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Assisted selling capabilities implies offering customers availability, price, offers and bundling information for merchandise while interacting with them on the shop floor rather than leaving them hanging while asking around for information from multiple colleagues.

Workforce communication enables store associates to have inter- and intra-store communication in real time (includes both voice and messaging capability). Conversion being a direct function of face time with shoppers, the productivity uptick as store managers and associates start operating effectively regardless of location using their mobile device alone would drive the ROI.

These use cases may be specifically for in-store scenarios; however, this exercise should look at defining requirements for the extended retail supply chain including distribution centers and even customer homes. Processes and consequently, device usage cut across departmental boundaries with a direct impact on Net Promoter Scores. Therefore, there is a need for greater efficiency across the business landscape with deployments planned for an enterprise wide footprint.

Once the business requirements have been defined, we would proceed to step two where we understand device specifications required for enabling use cases defined above. This includes parameters such as the device platform (Android, iOS, Windows), processing power (CPU, memory), rugged specifications (sealing, drop spec, tumble test), retail-specific data capture options (scanning, camera, NFC, RFID etc.), wireless networking (WWAN, WLAN, WPAN), battery life and accessories. Along with these parameters, we also need to look at device set up, supportability and staff training required for managing devices in the field.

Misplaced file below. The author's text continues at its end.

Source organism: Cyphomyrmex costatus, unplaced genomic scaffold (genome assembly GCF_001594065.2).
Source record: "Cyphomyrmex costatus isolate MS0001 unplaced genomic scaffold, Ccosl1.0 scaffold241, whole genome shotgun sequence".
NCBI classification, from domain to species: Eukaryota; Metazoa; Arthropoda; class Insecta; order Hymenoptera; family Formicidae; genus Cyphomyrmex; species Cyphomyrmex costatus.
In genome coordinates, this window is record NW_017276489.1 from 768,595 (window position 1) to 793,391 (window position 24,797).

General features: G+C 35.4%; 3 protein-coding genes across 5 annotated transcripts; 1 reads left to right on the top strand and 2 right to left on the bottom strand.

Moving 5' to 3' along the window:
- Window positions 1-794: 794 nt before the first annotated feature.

The final step is to decide which devices would be best suited for the hardware specifications and use cases defined in previous steps. Store associates lose an average of 75 minutes each time their mobile devices fail, according to a VDC research study**. Additionally, the data handled is usually sensitive. There are two broad categories of devices:

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  • Enterprise devices
  • Consumer devices